African migration myths dispelled

10 October 2011


A new report from the International Migration Institute has dispelled myths and common public perceptions concerning African mobility. The report, ‘Migration, Mobility and the African City’, is the result of a research programme exploring alternative conceptions of human mobility, based on empirical research undertaken by partners in the Democratic Republic of Congo, Ghana, Morocco and Nigeria.

Says IMI Co Director, Oliver Bakewell; “There has been a growing volume of research on African migration, but our observation was that much of this was framed by a research agenda reflecting European preconceptions and concerns. The volume of research on migration from Africa to Europe far outstrips that on migration within the continent. Concerns about irregular migration, trafficking, insecurity and migration as a response to crises across Africa have attracted disproportionate attention, while the much more common experiences of mobility have tended to be neglected.”

Certainly, the researchers uncovered some interesting results.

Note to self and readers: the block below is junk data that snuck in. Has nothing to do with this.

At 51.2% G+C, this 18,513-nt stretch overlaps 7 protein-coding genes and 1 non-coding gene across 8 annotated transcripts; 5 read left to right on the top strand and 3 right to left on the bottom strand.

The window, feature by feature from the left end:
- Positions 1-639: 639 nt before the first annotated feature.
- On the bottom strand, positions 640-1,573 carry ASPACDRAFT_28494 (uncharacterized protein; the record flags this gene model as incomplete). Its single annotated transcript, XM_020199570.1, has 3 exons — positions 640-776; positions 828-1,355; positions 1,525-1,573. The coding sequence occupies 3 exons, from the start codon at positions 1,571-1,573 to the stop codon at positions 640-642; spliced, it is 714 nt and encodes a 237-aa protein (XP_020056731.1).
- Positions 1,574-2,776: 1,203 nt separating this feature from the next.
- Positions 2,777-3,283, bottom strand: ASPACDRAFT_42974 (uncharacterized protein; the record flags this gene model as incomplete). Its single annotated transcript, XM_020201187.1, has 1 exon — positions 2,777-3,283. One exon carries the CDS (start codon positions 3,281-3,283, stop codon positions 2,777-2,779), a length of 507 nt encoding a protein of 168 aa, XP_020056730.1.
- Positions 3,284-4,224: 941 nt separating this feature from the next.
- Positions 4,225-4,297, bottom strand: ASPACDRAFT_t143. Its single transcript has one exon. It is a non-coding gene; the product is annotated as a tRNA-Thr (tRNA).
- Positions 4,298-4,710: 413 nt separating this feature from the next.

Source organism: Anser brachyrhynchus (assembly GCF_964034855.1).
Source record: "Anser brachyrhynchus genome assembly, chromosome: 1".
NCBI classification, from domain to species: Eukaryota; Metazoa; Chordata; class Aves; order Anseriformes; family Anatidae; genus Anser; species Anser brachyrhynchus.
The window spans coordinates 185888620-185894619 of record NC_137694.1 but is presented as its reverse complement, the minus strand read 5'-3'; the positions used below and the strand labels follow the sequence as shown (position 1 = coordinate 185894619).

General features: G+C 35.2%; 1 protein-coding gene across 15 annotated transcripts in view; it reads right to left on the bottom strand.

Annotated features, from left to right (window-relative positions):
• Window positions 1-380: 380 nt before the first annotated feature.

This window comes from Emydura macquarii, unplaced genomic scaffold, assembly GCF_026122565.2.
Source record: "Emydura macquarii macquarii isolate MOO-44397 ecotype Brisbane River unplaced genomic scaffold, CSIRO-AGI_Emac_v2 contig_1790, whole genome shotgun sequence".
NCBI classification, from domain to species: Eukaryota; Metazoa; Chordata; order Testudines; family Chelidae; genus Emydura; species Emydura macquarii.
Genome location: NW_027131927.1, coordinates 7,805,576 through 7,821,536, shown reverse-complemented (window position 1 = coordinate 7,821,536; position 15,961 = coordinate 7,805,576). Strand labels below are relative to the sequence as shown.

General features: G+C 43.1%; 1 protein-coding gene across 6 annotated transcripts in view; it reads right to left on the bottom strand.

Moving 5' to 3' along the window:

• Sub-Saharan immigrants to the Moroccan city of Fès, looking for a 'new life', could be described as 'lifestyle migrants' in much the same way as Westerners who move to North Africa looking for adventure.
  • The Democratic Republic of Congo (DRC) is usually associated with refugees fleeing violence, but the city of Lubumbashi is actually a destination for migrants from all over the world looking to make a living and develop their business networks.
  • Traders from Nigeria and Ghana go to Asia to source products to sell in African markets - but that doesn’t necessarily mean they’re going to migrate to Asia permanently.

As a result of this project, IMI has also produced a Policy Briefing on North-South collaborative research.

This briefing has been produced particularly for the audience of university researchers, NGOs, businesses, international agencies and donors, and contains useful lessons from the APHM collaboration. To find out more please go to the IMI website.